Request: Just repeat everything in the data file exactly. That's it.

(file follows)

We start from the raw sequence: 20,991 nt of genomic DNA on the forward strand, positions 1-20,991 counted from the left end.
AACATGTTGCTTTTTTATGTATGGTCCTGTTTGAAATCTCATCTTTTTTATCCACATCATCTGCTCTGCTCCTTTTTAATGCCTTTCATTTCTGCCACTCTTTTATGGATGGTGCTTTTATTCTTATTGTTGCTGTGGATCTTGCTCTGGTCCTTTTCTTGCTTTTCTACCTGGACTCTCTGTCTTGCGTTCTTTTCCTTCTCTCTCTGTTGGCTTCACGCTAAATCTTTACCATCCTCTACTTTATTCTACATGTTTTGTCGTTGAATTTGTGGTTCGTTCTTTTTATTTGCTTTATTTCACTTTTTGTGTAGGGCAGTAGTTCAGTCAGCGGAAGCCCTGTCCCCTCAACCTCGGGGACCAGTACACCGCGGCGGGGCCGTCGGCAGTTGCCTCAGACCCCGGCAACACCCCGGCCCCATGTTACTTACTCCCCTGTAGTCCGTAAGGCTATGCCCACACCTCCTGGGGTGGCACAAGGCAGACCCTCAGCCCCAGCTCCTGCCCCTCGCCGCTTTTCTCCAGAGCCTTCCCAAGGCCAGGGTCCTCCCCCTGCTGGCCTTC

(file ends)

We start from the raw sequence: 20,991 nt of genomic DNA on the forward strand, positions 1-20,991 counted from the left end.
AACATGTTGCTTTTTTATGTATGGTCCTGTTTGAAATCTCATCTTTTTTATCCACATCATCTGCTCTGCTCCTTTTTAATGCCTTTCATTTCTGCCACTCTTTTATGGATGGTGCTTTTATTCTTATTGTTGCTGTGGATCTTGCTCTGGTCCTTTTCTTGCTTTTCTACCTGGACTCTCTGTCTTGCGTTCTTTTCCTTCTCTCTCTGTTGGCTTCACGCTAAATCTTTACCATCCTCTACTTTATTCTACATGTTTTGTCGTTGAATTTGTGGTTCGTTCTTTTTATTTGCTTTATTTCACTTTTTGTGTAGGGCAGTAGTTCAGTCAGCGGAAGCCCTGTCCCCTCAACCTCGGGGACCAGTACACCGCGGCGGGGCCGTCGGCAGTTGCCTCAGACCCCGGCAACACCCCGGCCCCATGTTACTTACTCCCCTGTAGTCCGTAAGGCTATGCCCACACCTCCTGGGGTGGCACAAGGCAGACCCTCAGCCCCAGCTCCTGCCCCTCGCCGCTTTTCTCCAGAGCCTTCCCAAGGCCAGGGTCCTCCCCCTGCTGGCCTTC